The MCF invests in the future of both the masonic community and wider society by funding research into a range of health conditions and disabilities
While it may be some time before the outcomes of these research grants are announced, there have been two recent and notable developments as a result of masonic funding.
In 2015, £100,000 was awarded to the University of East Anglia to fund research into prostate cancer. The research has resulted in the development of a new test that makes the vital distinction between aggressive and less harmful forms of prostate cancer. The breakthrough will help to avoid unnecessary and damaging treatment for some cancer patients.
There has also been success in developing a new mode of healthcare for people with cystic fibrosis thanks to a £500,000 grant to the Cystic Fibrosis Trust in 2016. The funded project used the latest technology to enable patients to monitor their condition at home and liaise with specialist health teams remotely, rather than visiting a hospital. The trial has been successful in limiting infection and there is potential for the method to be translated to other conditions.
The MCF Charity Grants programme will be redefined over the coming months, but medical research will remain one of the charity’s top priorities.
Find out more: For more details, visit www.mcf.org.uk/community
Cabaret evening huge success
Members of Jasper Tudor Lodge No. 4047 organised a cabaret evening where attendees dressed up in exotic clothing and entertained everyone
The main contributors to the entertainment were the Maindee Martial Arts and Fitness Centre, of which around 8 of the Jasper Tudor brethren are either members or have family links.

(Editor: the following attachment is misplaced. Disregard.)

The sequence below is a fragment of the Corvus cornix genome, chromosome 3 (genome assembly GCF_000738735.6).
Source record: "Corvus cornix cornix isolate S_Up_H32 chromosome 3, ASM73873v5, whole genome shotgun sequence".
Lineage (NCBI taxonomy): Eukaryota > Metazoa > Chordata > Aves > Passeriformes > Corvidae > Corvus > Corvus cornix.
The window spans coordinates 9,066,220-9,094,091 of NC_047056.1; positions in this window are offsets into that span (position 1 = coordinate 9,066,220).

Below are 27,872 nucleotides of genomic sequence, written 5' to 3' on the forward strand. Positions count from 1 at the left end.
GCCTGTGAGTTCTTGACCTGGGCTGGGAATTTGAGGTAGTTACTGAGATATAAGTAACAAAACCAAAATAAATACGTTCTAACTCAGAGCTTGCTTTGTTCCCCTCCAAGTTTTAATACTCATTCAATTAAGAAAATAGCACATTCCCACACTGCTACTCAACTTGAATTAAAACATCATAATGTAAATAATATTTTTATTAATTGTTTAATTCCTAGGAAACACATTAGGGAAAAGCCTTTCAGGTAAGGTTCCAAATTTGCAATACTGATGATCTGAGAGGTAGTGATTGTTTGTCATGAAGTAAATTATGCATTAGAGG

Everyone worked extremely hard at fundraising for local charities, and in particular the outstanding effort by both of Bro Gary Gassor's daughters, Emma and Leanne.
Local businesses were approached and the positive results were there for all to see by the end of the evening with a staggering £14,291.65 raised. Prior to the evening several individuals had raised funds by several means, from running half marathons to individual training sessions with some of the highly qualified Martial Arts Tutors. The funds will be distributed in varying proportions to the local branches of: Cystic Fibrosis, Stroke Association, Sparkle Appeal (local children's Hospital), Special Care Infant Parent Support and the Jasper Tudor Lodger Charity Account which supports local charities and good causes throughout the year.
Newport Masonic Hall was full to capacity which was also a good thing as no doubt there would have been a healthy income at the bar and as funds are always needed to help restore the building this would be an added bonus.
Kilimanjaro climb for children’s hospital
Dale Murphy, from Gorhambury Lodge, No. 8745, Province of Hertfordshire, is all set to climb Mount Kilimanjaro in February, raising vital funds for Great Ormond Street Hospital and the Cystic Fibrosis Trust.
After hearing about a close friend’s baby daughter being diagnosed with cystic fibrosis, Dale accepted the challenge of raising more than £4,000 by climbing the highest free-standing mountain in the world.